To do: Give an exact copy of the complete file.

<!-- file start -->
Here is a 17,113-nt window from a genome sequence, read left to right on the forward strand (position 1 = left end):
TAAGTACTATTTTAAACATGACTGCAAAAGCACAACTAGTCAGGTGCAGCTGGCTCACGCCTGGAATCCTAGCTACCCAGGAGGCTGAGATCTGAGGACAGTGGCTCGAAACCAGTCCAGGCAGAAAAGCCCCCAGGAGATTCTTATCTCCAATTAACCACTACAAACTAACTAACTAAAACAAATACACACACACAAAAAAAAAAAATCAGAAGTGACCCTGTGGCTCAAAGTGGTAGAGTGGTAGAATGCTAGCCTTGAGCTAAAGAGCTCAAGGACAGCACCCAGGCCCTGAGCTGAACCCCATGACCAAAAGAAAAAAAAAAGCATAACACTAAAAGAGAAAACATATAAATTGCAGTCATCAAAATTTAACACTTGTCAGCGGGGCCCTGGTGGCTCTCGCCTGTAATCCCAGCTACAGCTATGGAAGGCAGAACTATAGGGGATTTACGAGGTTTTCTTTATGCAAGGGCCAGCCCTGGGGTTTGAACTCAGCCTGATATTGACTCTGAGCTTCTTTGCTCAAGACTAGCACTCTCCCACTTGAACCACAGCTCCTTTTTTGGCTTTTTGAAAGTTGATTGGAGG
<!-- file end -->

Here is a 17,113-nt window from a genome sequence, read left to right on the forward strand (position 1 = left end):
TAAGTACTATTTTAAACATGACTGCAAAAGCACAACTAGTCAGGTGCAGCTGGCTCACGCCTGGAATCCTAGCTACCCAGGAGGCTGAGATCTGAGGACAGTGGCTCGAAACCAGTCCAGGCAGAAAAGCCCCCAGGAGATTCTTATCTCCAATTAACCACTACAAACTAACTAACTAAAACAAATACACACACACAAAAAAAAAAAATCAGAAGTGACCCTGTGGCTCAAAGTGGTAGAGTGGTAGAATGCTAGCCTTGAGCTAAAGAGCTCAAGGACAGCACCCAGGCCCTGAGCTGAACCCCATGACCAAAAGAAAAAAAAAAGCATAACACTAAAAGAGAAAACATATAAATTGCAGTCATCAAAATTTAACACTTGTCAGCGGGGCCCTGGTGGCTCTCGCCTGTAATCCCAGCTACAGCTATGGAAGGCAGAACTATAGGGGATTTACGAGGTTTTCTTTATGCAAGGGCCAGCCCTGGGGTTTGAACTCAGCCTGATATTGACTCTGAGCTTCTTTGCTCAAGACTAGCACTCTCCCACTTGAACCACAGCTCCTTTTTTGGCTTTTTGAAAGTTGATTGGAGG